Welcome to the Sunday edition of Hawaii Science Digest.
Views expressed in this science and technology news summary are those of the reporters and correspondents.
Content provided by “Livescience.com.”
Accessed on 12 January 2020, 1525 UTC.
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The turbulent lower Congo River, home to hundreds of fish species, is not only Earth’s deepest river; it also presents biologists with an intriguing window into evolution.
The main strain of flu that’s circulating right now doesn’t exactly match what’s in this year’s flu shot.
Evidence suggests that modern humans may be cooler than our 19th-century ancestors.
Here are the stories behind the most amazing images in the world of science this week. A recap of the coolest photos featured on Live Science.
Sharp-eyed satellites have spotted debris from the Ukrainian airliner that went down in Iran early Wednesday morning (Jan. 8).
Two wildfires in New South Wales and Victoria have merged, forming a fire covering 2,300 square miles (6,300 square kilometers).
The eggshell-like material was the result of a rare reaction to a chronic infection.
An emerging cancer therapy could someday shorten the time patients spend in treatment and improve their overall outcomes.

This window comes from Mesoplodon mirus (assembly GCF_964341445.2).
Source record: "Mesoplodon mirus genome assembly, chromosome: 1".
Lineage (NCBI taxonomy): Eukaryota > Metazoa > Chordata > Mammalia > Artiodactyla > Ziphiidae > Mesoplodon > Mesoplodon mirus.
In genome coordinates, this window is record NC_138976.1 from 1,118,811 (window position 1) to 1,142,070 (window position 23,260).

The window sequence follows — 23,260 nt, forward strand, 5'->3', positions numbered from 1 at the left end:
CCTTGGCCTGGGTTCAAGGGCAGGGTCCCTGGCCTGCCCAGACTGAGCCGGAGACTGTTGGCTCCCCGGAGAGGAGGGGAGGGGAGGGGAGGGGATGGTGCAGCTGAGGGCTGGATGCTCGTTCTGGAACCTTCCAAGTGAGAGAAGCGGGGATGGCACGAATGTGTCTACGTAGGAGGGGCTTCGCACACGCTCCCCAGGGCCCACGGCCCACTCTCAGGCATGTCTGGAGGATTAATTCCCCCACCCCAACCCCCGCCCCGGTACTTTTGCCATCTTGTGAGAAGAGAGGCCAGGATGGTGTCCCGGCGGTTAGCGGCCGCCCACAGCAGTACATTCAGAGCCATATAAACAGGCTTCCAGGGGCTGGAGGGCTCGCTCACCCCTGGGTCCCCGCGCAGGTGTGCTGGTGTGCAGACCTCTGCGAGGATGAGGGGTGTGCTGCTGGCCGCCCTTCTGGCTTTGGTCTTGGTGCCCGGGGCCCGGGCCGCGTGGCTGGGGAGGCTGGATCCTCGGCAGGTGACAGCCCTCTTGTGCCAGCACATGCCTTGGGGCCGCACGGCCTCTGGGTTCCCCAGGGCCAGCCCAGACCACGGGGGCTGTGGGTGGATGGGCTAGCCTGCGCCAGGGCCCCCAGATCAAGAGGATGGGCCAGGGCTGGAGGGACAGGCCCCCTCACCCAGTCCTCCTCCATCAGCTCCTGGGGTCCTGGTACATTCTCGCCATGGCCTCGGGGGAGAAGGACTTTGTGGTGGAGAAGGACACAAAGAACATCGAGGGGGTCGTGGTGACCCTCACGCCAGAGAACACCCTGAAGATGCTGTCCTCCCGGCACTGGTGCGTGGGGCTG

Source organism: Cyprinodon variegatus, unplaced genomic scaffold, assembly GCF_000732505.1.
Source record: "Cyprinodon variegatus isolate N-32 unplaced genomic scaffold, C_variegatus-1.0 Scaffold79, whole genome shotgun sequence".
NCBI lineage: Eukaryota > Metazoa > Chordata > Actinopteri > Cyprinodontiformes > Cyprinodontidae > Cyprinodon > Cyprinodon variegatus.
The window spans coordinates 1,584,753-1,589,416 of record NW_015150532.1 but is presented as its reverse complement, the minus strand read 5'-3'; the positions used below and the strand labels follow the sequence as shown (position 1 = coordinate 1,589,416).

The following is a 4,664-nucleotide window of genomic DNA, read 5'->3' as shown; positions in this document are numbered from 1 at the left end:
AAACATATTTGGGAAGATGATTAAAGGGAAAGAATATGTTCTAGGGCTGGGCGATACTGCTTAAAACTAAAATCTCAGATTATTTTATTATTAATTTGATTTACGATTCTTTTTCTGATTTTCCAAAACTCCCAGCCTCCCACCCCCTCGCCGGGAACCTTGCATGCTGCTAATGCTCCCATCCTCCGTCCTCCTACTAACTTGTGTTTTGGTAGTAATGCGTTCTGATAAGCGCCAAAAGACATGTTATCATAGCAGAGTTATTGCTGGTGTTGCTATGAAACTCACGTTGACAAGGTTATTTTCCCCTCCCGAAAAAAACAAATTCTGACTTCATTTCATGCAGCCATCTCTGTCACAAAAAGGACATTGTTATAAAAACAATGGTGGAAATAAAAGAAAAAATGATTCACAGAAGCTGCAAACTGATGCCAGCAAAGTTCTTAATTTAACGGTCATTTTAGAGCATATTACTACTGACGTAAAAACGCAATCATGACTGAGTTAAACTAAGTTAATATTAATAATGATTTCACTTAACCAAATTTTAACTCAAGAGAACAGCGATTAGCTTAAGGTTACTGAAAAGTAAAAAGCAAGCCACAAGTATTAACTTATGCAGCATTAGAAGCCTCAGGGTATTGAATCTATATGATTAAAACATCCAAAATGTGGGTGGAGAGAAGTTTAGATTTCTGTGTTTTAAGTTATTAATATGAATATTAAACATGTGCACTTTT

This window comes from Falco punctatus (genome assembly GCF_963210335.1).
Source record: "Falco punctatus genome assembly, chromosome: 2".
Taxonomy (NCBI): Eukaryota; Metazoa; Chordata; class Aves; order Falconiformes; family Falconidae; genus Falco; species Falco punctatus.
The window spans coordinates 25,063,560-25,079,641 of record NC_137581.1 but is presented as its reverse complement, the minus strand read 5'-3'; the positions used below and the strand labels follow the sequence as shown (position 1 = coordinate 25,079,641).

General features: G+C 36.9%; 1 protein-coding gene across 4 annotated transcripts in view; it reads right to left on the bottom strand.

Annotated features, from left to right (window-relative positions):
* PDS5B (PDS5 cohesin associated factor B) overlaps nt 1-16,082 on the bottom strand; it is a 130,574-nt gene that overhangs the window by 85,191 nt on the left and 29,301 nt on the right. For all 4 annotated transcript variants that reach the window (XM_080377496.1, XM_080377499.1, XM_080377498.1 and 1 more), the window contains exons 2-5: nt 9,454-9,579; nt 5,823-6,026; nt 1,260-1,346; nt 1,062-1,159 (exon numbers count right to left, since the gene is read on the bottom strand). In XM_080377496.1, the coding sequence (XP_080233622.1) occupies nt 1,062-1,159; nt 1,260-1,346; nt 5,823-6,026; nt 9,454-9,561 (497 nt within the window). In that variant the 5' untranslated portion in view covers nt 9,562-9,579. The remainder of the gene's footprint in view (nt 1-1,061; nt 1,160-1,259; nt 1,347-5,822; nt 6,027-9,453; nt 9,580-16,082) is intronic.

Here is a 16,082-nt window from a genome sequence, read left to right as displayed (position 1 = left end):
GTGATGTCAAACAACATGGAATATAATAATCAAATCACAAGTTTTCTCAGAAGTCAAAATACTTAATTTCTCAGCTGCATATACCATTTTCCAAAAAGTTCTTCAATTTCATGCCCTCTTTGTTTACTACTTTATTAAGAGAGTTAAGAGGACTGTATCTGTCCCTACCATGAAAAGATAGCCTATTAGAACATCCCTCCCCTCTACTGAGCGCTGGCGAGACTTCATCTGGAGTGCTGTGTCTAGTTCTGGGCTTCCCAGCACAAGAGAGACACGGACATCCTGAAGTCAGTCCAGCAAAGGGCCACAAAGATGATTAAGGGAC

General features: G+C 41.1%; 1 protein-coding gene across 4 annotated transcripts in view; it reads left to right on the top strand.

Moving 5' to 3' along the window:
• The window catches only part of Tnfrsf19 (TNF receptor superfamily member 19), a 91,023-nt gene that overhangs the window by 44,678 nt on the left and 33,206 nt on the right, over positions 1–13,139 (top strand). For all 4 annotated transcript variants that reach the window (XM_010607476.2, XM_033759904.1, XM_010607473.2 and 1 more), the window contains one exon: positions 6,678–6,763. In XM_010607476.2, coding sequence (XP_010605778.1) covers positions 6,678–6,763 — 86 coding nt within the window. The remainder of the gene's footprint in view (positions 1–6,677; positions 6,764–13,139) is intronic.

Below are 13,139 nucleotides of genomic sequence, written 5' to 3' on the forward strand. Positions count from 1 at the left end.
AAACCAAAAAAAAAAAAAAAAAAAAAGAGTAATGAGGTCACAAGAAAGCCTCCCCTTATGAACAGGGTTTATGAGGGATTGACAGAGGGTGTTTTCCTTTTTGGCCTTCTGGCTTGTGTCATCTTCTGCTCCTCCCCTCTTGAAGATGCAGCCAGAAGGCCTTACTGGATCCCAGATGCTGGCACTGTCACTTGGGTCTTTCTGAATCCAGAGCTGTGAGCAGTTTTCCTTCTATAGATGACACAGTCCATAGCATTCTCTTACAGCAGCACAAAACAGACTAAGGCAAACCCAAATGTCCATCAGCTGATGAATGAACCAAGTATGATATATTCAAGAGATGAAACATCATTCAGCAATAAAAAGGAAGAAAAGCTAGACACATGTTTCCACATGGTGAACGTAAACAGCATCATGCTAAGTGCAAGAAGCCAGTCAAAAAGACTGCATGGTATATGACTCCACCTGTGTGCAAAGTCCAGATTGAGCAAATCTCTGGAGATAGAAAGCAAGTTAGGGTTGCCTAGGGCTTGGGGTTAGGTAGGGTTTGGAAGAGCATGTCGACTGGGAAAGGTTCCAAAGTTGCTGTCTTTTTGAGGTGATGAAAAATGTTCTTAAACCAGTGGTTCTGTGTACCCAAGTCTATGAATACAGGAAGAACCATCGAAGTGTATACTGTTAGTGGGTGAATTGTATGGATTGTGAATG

But we still don’t know if it causes a high or has medical benefits.
Researchers claim to have found serious fault with the existence of dark energy, but not everyone is buying into it.
The flashy abdomens of male peacock spiders may serve a very important purpose.
Strandings of healthy gray whales increase with the prevalence of solar storms.
Fossils discovered in Nevada contain preserved guts from a mysterious creature that lived 550 million years ago.
And freezing that fat could potentially help ease symptoms of the disorder.
It’s unclear which side these soldiers fought on. Were they revolutionaries, Brits or perhaps Tories — colonists who sided with the king?
Officials may have found the cause of the mysterious outbreak of pneumonia that has sickened dozens of people in China.
Three galaxies 13 billion light-years may be ending the cosmic ‘dark ages’ before our eyes.
The dry season is turning the pest creatures into dangerous competitors for limited water supplies.
Most brains rot soon after a person dies. How did this 2,600-year-old human brain stay intact?
We just might need new physics to get out of this mess.
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